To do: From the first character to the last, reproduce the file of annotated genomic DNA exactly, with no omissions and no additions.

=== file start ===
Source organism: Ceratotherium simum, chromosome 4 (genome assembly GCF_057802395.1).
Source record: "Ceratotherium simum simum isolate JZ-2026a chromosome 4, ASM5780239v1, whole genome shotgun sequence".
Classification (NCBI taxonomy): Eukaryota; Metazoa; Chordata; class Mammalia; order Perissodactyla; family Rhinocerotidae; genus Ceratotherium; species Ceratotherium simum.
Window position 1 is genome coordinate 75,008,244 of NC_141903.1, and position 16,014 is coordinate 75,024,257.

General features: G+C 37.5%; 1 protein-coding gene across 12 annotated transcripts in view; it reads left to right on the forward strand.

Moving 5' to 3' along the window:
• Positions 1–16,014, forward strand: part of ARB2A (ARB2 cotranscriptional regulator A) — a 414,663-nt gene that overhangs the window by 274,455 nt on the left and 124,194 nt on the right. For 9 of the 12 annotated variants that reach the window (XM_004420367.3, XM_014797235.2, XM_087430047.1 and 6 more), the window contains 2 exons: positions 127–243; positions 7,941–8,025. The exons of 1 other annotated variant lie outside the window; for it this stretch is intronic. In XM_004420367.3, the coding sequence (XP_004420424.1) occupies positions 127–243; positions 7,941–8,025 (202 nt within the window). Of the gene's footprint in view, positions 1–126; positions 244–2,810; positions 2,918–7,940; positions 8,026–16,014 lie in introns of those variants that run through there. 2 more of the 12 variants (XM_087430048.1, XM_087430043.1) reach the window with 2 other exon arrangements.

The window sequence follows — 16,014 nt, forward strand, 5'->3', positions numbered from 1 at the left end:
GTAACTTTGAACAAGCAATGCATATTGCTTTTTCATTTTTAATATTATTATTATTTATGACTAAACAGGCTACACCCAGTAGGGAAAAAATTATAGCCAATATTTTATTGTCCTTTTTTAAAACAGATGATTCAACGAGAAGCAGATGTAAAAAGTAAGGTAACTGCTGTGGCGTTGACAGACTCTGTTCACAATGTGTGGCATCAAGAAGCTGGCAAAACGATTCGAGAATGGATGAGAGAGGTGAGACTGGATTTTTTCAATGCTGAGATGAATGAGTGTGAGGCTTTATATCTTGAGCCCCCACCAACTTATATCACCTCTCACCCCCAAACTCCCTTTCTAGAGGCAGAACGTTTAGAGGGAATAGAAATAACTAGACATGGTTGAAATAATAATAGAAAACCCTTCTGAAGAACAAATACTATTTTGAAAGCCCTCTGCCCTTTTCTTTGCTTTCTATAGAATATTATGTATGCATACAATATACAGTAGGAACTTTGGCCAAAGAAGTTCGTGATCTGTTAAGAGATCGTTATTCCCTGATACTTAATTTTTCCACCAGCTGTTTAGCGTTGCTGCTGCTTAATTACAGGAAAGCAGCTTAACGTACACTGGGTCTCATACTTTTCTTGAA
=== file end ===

Source organism: Ceratotherium simum, chromosome 4 (genome assembly GCF_057802395.1).
Source record: "Ceratotherium simum simum isolate JZ-2026a chromosome 4, ASM5780239v1, whole genome shotgun sequence".
Classification (NCBI taxonomy): Eukaryota; Metazoa; Chordata; class Mammalia; order Perissodactyla; family Rhinocerotidae; genus Ceratotherium; species Ceratotherium simum.
Window position 1 is genome coordinate 75,008,244 of NC_141903.1, and position 16,014 is coordinate 75,024,257.

General features: G+C 37.5%; 1 protein-coding gene across 12 annotated transcripts in view; it reads left to right on the forward strand.

Moving 5' to 3' along the window:
• Positions 1–16,014, forward strand: part of ARB2A (ARB2 cotranscriptional regulator A) — a 414,663-nt gene that overhangs the window by 274,455 nt on the left and 124,194 nt on the right. For 9 of the 12 annotated variants that reach the window (XM_004420367.3, XM_014797235.2, XM_087430047.1 and 6 more), the window contains 2 exons: positions 127–243; positions 7,941–8,025. The exons of 1 other annotated variant lie outside the window; for it this stretch is intronic. In XM_004420367.3, the coding sequence (XP_004420424.1) occupies positions 127–243; positions 7,941–8,025 (202 nt within the window). Of the gene's footprint in view, positions 1–126; positions 244–2,810; positions 2,918–7,940; positions 8,026–16,014 lie in introns of those variants that run through there. 2 more of the 12 variants (XM_087430048.1, XM_087430043.1) reach the window with 2 other exon arrangements.

The window sequence follows — 16,014 nt, forward strand, 5'->3', positions numbered from 1 at the left end:
GTAACTTTGAACAAGCAATGCATATTGCTTTTTCATTTTTAATATTATTATTATTTATGACTAAACAGGCTACACCCAGTAGGGAAAAAATTATAGCCAATATTTTATTGTCCTTTTTTAAAACAGATGATTCAACGAGAAGCAGATGTAAAAAGTAAGGTAACTGCTGTGGCGTTGACAGACTCTGTTCACAATGTGTGGCATCAAGAAGCTGGCAAAACGATTCGAGAATGGATGAGAGAGGTGAGACTGGATTTTTTCAATGCTGAGATGAATGAGTGTGAGGCTTTATATCTTGAGCCCCCACCAACTTATATCACCTCTCACCCCCAAACTCCCTTTCTAGAGGCAGAACGTTTAGAGGGAATAGAAATAACTAGACATGGTTGAAATAATAATAGAAAACCCTTCTGAAGAACAAATACTATTTTGAAAGCCCTCTGCCCTTTTCTTTGCTTTCTATAGAATATTATGTATGCATACAATATACAGTAGGAACTTTGGCCAAAGAAGTTCGTGATCTGTTAAGAGATCGTTATTCCCTGATACTTAATTTTTCCACCAGCTGTTTAGCGTTGCTGCTGCTTAATTACAGGAAAGCAGCTTAACGTACACTGGGTCTCATACTTTTCTTGAA